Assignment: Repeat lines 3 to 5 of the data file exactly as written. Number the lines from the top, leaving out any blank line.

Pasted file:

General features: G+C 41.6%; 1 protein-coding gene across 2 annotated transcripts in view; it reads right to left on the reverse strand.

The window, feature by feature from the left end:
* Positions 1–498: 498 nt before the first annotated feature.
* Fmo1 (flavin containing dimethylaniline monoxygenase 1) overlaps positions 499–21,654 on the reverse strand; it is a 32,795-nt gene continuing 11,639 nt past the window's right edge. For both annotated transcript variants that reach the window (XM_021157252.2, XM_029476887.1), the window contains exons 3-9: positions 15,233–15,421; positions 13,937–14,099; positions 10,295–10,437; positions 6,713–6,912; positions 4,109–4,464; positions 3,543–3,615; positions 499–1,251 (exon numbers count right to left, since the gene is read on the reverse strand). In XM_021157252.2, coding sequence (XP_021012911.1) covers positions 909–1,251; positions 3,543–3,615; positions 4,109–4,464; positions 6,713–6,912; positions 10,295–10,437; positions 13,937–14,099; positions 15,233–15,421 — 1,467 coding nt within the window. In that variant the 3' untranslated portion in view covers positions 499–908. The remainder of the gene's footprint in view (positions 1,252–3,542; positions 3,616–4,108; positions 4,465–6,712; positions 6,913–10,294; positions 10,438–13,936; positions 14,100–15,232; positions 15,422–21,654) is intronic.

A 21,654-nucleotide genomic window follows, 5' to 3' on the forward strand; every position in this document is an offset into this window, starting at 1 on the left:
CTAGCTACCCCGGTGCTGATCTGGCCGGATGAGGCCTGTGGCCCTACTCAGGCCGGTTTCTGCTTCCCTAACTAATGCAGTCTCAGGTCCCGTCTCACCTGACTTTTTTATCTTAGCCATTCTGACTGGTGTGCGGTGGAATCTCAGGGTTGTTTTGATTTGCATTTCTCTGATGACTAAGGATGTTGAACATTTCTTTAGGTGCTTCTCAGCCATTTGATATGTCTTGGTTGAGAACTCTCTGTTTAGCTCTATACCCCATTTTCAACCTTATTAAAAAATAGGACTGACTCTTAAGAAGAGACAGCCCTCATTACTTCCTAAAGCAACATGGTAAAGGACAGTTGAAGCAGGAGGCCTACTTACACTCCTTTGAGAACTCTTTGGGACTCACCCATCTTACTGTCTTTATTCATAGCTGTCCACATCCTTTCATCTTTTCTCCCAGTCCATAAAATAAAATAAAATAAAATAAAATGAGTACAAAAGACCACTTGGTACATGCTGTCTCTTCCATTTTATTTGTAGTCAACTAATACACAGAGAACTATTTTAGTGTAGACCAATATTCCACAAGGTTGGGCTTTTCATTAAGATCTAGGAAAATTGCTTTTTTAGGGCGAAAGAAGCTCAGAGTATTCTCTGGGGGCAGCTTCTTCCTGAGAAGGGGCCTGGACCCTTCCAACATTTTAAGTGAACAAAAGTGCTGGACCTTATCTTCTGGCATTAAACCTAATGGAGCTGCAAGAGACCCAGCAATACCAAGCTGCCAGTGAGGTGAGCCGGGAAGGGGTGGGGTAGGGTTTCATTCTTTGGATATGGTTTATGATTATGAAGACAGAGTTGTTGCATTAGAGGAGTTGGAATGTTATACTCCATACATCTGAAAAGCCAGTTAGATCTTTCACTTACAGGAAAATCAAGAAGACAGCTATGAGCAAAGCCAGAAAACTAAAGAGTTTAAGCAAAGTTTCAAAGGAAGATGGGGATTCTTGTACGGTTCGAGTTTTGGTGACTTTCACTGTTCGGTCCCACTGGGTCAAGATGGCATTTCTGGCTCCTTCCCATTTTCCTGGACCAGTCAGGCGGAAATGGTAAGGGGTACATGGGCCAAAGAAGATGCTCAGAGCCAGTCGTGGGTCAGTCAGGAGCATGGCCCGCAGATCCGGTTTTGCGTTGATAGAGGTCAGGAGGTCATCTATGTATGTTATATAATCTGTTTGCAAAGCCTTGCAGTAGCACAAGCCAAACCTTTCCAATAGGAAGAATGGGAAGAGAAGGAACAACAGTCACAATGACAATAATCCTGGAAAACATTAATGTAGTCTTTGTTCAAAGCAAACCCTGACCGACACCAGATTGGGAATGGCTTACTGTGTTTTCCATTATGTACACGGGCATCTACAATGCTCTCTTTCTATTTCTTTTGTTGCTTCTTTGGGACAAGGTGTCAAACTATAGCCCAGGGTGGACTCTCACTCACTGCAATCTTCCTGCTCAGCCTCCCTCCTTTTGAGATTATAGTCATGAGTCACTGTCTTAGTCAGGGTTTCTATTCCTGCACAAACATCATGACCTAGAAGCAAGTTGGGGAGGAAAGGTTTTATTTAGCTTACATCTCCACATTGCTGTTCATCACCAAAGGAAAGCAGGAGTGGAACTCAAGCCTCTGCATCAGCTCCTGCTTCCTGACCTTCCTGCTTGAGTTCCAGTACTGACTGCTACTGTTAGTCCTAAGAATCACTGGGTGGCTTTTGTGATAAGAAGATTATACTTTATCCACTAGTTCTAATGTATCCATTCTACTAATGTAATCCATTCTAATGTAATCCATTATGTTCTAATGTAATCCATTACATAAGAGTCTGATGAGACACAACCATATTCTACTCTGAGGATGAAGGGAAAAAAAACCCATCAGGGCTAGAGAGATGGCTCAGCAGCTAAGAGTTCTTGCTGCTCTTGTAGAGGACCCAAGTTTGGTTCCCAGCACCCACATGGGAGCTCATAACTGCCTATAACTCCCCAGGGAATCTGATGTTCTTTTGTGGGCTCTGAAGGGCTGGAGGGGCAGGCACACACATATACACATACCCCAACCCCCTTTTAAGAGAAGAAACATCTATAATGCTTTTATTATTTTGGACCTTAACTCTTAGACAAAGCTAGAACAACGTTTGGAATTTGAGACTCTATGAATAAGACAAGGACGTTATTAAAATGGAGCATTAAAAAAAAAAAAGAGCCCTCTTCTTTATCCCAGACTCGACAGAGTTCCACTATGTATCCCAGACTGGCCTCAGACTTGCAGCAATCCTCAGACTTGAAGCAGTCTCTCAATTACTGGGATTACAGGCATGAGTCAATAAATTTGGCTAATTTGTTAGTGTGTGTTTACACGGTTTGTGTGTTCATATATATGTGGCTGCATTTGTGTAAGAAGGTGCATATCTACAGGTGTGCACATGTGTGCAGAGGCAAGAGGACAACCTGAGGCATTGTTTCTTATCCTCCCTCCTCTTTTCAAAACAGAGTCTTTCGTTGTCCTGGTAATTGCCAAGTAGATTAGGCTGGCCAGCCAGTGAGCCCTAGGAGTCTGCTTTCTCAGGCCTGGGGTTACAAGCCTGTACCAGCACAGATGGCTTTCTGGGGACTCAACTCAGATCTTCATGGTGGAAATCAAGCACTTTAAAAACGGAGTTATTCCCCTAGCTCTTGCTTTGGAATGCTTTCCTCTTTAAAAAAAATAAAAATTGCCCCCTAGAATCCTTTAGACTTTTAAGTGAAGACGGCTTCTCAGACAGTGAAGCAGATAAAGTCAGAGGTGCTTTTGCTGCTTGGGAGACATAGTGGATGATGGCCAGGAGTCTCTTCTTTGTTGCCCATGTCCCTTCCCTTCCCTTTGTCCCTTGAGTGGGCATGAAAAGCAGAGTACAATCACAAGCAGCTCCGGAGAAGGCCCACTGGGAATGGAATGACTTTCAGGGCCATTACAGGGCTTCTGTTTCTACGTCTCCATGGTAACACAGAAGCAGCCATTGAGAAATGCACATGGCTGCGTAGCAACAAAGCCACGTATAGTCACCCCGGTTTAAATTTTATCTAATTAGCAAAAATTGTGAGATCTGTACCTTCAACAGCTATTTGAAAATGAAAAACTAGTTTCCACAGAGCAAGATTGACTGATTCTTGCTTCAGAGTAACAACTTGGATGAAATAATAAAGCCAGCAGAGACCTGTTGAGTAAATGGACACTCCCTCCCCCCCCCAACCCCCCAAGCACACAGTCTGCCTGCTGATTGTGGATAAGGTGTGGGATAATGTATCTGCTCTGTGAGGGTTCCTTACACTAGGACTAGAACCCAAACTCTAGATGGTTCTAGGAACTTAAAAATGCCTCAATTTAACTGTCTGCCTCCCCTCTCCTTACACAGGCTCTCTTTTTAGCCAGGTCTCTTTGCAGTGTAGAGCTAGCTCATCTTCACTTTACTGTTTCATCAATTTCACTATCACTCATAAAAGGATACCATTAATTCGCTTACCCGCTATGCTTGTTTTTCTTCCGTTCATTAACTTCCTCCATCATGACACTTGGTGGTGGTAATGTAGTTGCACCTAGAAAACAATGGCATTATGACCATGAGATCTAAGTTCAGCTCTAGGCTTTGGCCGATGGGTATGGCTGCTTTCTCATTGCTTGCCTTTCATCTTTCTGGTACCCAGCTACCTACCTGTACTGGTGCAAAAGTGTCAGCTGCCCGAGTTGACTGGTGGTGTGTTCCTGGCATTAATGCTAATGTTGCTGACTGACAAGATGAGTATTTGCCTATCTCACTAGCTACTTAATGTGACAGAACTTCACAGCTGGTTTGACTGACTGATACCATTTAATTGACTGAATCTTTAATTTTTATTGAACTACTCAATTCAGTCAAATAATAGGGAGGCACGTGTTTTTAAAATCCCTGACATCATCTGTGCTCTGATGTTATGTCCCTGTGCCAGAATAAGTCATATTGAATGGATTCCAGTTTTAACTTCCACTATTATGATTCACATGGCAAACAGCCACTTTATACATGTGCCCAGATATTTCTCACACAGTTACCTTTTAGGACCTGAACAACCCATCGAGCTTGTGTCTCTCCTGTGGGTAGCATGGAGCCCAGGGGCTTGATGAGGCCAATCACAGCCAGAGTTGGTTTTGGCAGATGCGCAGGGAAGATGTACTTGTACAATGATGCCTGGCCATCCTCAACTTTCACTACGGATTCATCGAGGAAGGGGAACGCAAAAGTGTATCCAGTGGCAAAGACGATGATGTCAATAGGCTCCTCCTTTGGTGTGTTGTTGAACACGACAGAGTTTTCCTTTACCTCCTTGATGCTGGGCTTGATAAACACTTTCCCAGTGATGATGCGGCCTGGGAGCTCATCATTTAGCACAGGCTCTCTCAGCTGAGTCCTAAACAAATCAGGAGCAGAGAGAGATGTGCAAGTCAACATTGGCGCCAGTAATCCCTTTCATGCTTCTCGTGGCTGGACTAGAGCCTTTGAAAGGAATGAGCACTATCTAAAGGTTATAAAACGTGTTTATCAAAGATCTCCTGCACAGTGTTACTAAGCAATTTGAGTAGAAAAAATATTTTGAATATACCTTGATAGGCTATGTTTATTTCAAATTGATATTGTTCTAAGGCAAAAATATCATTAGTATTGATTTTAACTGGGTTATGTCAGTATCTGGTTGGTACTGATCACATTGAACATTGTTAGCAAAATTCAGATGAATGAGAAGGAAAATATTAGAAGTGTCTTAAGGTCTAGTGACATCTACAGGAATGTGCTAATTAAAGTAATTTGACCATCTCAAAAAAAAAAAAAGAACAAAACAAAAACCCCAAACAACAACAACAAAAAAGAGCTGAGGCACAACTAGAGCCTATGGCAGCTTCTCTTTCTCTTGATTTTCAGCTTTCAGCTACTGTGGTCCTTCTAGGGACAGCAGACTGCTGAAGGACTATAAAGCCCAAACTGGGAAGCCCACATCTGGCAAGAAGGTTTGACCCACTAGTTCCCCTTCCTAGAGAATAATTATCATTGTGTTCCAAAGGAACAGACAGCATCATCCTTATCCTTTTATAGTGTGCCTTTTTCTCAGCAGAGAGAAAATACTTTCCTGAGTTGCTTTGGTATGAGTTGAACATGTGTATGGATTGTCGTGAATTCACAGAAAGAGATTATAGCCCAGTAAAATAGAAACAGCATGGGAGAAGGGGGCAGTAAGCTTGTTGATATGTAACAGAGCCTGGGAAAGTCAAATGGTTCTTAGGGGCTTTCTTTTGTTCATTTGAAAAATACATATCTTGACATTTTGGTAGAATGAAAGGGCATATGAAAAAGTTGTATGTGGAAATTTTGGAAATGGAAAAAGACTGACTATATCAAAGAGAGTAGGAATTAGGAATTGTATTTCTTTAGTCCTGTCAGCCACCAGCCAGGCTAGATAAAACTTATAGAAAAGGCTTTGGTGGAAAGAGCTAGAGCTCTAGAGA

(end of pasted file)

* Positions 1–498: 498 nt before the first annotated feature.
* Fmo1 (flavin containing dimethylaniline monoxygenase 1) overlaps positions 499–21,654 on the reverse strand; it is a 32,795-nt gene continuing 11,639 nt past the window's right edge. For both annotated transcript variants that reach the window (XM_021157252.2, XM_029476887.1), the window contains exons 3-9: positions 15,233–15,421; positions 13,937–14,099; positions 10,295–10,437; positions 6,713–6,912; positions 4,109–4,464; positions 3,543–3,615; positions 499–1,251 (exon numbers count right to left, since the gene is read on the reverse strand). In XM_021157252.2, coding sequence (XP_021012911.1) covers positions 909–1,251; positions 3,543–3,615; positions 4,109–4,464; positions 6,713–6,912; positions 10,295–10,437; positions 13,937–14,099; positions 15,233–15,421 — 1,467 coding nt within the window. In that variant the 3' untranslated portion in view covers positions 499–908. The remainder of the gene's footprint in view (positions 1,252–3,542; positions 3,616–4,108; positions 4,465–6,712; positions 6,913–10,294; positions 10,438–13,936; positions 14,100–15,232; positions 15,422–21,654) is intronic.

A 21,654-nucleotide genomic window follows, 5' to 3' on the forward strand; every position in this document is an offset into this window, starting at 1 on the left: